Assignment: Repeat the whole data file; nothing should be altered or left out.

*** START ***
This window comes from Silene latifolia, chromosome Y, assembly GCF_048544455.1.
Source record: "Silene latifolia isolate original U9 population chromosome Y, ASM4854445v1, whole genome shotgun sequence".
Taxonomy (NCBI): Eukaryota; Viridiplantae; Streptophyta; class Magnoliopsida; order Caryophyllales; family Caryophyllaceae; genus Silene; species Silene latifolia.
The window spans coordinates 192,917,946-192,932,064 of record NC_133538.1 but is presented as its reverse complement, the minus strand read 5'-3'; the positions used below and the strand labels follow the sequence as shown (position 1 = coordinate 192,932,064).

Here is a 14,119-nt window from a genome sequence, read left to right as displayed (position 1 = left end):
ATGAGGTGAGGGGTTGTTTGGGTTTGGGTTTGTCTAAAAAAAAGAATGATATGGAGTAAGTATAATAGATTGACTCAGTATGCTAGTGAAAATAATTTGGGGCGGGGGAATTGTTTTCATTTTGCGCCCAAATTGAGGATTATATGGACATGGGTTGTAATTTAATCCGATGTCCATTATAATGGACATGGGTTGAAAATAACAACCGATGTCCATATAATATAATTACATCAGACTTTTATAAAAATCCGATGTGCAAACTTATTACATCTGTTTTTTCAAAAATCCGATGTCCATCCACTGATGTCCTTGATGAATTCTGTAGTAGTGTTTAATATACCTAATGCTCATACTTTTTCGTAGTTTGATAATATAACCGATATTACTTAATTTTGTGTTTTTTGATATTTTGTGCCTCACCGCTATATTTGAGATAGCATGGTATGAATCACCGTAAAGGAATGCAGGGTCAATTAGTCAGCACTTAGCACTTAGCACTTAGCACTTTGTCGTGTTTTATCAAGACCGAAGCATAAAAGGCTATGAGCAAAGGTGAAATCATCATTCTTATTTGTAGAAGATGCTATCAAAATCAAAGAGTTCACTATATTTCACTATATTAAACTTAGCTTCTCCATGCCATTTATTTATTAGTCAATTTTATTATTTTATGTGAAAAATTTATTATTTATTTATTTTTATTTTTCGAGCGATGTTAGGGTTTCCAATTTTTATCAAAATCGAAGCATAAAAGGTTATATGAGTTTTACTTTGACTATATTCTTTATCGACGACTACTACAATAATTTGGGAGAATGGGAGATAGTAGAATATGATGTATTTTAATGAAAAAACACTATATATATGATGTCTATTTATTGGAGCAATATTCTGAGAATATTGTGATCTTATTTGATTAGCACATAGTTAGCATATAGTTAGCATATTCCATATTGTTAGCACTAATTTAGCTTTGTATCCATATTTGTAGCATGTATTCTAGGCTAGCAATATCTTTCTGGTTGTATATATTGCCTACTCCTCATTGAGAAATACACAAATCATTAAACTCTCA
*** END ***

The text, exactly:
This window comes from Silene latifolia, chromosome Y, assembly GCF_048544455.1.
Source record: "Silene latifolia isolate original U9 population chromosome Y, ASM4854445v1, whole genome shotgun sequence".
Taxonomy (NCBI): Eukaryota; Viridiplantae; Streptophyta; class Magnoliopsida; order Caryophyllales; family Caryophyllaceae; genus Silene; species Silene latifolia.
The window spans coordinates 192,917,946-192,932,064 of record NC_133538.1 but is presented as its reverse complement, the minus strand read 5'-3'; the positions used below and the strand labels follow the sequence as shown (position 1 = coordinate 192,932,064).

Here is a 14,119-nt window from a genome sequence, read left to right as displayed (position 1 = left end):
ATGAGGTGAGGGGTTGTTTGGGTTTGGGTTTGTCTAAAAAAAAGAATGATATGGAGTAAGTATAATAGATTGACTCAGTATGCTAGTGAAAATAATTTGGGGCGGGGGAATTGTTTTCATTTTGCGCCCAAATTGAGGATTATATGGACATGGGTTGTAATTTAATCCGATGTCCATTATAATGGACATGGGTTGAAAATAACAACCGATGTCCATATAATATAATTACATCAGACTTTTATAAAAATCCGATGTGCAAACTTATTACATCTGTTTTTTCAAAAATCCGATGTCCATCCACTGATGTCCTTGATGAATTCTGTAGTAGTGTTTAATATACCTAATGCTCATACTTTTTCGTAGTTTGATAATATAACCGATATTACTTAATTTTGTGTTTTTTGATATTTTGTGCCTCACCGCTATATTTGAGATAGCATGGTATGAATCACCGTAAAGGAATGCAGGGTCAATTAGTCAGCACTTAGCACTTAGCACTTAGCACTTTGTCGTGTTTTATCAAGACCGAAGCATAAAAGGCTATGAGCAAAGGTGAAATCATCATTCTTATTTGTAGAAGATGCTATCAAAATCAAAGAGTTCACTATATTTCACTATATTAAACTTAGCTTCTCCATGCCATTTATTTATTAGTCAATTTTATTATTTTATGTGAAAAATTTATTATTTATTTATTTTTATTTTTCGAGCGATGTTAGGGTTTCCAATTTTTATCAAAATCGAAGCATAAAAGGTTATATGAGTTTTACTTTGACTATATTCTTTATCGACGACTACTACAATAATTTGGGAGAATGGGAGATAGTAGAATATGATGTATTTTAATGAAAAAACACTATATATATGATGTCTATTTATTGGAGCAATATTCTGAGAATATTGTGATCTTATTTGATTAGCACATAGTTAGCATATAGTTAGCATATTCCATATTGTTAGCACTAATTTAGCTTTGTATCCATATTTGTAGCATGTATTCTAGGCTAGCAATATCTTTCTGGTTGTATATATTGCCTACTCCTCATTGAGAAATACACAAATCATTAAACTCTCA